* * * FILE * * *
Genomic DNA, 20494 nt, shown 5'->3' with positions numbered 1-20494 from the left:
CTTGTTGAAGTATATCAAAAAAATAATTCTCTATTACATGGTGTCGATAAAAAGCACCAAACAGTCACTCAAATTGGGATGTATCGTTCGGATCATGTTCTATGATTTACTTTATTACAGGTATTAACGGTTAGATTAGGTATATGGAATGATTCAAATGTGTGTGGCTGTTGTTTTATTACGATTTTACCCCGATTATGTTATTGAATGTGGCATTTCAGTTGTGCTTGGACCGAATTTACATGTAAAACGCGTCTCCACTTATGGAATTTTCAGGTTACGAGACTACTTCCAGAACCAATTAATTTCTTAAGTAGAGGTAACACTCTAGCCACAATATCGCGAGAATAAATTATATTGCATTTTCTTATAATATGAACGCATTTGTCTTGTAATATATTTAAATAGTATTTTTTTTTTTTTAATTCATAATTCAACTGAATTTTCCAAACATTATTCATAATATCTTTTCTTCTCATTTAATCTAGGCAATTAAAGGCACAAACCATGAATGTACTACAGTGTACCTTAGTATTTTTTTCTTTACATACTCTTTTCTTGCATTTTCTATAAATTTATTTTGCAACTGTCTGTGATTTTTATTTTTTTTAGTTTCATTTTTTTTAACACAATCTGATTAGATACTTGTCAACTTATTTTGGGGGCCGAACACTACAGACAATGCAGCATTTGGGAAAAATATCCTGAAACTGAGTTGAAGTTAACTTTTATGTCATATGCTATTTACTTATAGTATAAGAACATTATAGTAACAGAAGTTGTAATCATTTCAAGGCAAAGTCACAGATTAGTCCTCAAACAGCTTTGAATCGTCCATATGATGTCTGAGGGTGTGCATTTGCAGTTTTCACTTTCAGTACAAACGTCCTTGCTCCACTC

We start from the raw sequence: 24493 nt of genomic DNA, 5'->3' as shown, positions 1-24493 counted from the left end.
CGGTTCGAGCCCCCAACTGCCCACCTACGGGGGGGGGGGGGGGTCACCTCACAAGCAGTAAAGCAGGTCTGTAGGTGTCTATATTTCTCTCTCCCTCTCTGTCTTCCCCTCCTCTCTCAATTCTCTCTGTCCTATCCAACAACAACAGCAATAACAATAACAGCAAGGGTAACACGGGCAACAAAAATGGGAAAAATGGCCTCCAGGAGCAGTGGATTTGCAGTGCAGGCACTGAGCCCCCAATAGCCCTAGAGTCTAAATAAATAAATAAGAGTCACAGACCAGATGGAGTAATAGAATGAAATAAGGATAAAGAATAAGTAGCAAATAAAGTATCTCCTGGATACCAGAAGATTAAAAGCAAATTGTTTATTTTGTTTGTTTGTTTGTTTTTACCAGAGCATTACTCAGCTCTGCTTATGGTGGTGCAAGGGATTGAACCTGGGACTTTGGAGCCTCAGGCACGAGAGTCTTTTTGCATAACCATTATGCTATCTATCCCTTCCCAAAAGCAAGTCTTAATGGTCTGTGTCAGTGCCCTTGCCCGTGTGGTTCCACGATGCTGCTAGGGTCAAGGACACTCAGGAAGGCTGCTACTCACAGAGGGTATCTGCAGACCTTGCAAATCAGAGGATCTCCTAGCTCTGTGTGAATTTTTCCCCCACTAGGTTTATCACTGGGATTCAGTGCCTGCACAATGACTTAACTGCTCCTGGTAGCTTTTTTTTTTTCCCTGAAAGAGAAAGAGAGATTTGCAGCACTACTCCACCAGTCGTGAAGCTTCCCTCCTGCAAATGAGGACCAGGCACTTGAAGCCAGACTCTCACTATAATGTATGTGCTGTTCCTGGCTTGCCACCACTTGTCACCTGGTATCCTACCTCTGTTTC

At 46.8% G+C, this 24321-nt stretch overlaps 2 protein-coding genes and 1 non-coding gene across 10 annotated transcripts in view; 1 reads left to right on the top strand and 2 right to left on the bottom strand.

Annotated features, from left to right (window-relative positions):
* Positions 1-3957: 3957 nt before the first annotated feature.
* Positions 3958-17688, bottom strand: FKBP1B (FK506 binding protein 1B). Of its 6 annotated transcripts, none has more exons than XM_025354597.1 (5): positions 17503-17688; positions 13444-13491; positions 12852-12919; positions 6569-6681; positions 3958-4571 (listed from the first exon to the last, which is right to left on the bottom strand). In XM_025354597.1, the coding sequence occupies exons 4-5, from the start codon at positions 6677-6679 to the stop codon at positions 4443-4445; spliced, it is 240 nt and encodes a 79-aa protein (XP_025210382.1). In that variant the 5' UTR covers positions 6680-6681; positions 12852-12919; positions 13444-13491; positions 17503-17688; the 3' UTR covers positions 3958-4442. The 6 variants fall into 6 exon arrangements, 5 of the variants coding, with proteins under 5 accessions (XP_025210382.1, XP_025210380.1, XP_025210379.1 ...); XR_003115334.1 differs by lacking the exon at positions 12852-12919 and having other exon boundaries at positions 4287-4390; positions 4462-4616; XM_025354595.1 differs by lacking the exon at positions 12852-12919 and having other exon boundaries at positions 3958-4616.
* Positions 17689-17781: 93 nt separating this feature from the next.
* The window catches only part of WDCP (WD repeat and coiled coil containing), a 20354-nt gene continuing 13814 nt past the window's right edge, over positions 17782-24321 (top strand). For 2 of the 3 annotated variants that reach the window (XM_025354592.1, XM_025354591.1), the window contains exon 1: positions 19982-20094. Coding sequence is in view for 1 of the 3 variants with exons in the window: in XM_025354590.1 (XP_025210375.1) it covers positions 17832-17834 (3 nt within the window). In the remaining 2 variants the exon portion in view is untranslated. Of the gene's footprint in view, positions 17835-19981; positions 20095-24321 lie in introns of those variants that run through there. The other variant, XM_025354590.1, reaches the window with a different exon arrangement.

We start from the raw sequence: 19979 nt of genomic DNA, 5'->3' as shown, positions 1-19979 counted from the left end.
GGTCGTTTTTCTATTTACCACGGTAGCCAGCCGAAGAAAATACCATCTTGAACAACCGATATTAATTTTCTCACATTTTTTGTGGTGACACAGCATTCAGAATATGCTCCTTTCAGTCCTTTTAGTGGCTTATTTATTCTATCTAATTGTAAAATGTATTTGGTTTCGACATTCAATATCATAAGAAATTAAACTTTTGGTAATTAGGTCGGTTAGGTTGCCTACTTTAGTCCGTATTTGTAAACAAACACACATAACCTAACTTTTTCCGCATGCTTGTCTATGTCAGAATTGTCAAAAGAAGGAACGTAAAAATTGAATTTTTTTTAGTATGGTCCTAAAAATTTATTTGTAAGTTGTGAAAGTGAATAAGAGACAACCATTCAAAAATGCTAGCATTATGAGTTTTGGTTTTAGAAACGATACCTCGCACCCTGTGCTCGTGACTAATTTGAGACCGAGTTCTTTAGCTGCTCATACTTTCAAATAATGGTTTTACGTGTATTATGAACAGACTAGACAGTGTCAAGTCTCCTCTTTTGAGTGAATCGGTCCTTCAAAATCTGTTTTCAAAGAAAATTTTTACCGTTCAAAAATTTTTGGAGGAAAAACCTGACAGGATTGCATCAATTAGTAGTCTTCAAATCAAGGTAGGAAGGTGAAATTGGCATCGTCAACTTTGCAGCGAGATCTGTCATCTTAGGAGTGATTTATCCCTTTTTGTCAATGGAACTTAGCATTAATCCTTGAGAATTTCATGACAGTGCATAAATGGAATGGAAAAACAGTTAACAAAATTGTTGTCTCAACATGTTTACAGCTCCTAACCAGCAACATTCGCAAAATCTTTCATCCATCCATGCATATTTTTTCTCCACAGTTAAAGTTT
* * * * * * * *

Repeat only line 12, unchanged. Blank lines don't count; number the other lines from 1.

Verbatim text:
GGTCGTTTTTCTATTTACCACGGTAGCCAGCCGAAGAAAATACCATCTTGAACAACCGATATTAATTTTCTCACATTTTTTGTGGTGACACAGCATTCAGAATATGCTCCTTTCAGTCCTTTTAGTGGCTTATTTATTCTATCTAATTGTAAAATGTATTTGGTTTCGACATTCAATATCATAAGAAATTAAACTTTTGGTAATTAGGTCGGTTAGGTTGCCTACTTTAGTCCGTATTTGTAAACAAACACACATAACCTAACTTTTTCCGCATGCTTGTCTATGTCAGAATTGTCAAAAGAAGGAACGTAAAAATTGAATTTTTTTTAGTATGGTCCTAAAAATTTATTTGTAAGTTGTGAAAGTGAATAAGAGACAACCATTCAAAAATGCTAGCATTATGAGTTTTGGTTTTAGAAACGATACCTCGCACCCTGTGCTCGTGACTAATTTGAGACCGAGTTCTTTAGCTGCTCATACTTTCAAATAATGGTTTTACGTGTATTATGAACAGACTAGACAGTGTCAAGTCTCCTCTTTTGAGTGAATCGGTCCTTCAAAATCTGTTTTCAAAGAAAATTTTTACCGTTCAAAAATTTTTGGAGGAAAAACCTGACAGGATTGCATCAATTAGTAGTCTTCAAATCAAGGTAGGAAGGTGAAATTGGCATCGTCAACTTTGCAGCGAGATCTGTCATCTTAGGAGTGATTTATCCCTTTTTGTCAATGGAACTTAGCATTAATCCTTGAGAATTTCATGACAGTGCATAAATGGAATGGAAAAACAGTTAACAAAATTGTTGTCTCAACATGTTTACAGCTCCTAACCAGCAACATTCGCAAAATCTTTCATCCATCCATGCATATTTTTTCTCCACAGTTAAAGTTT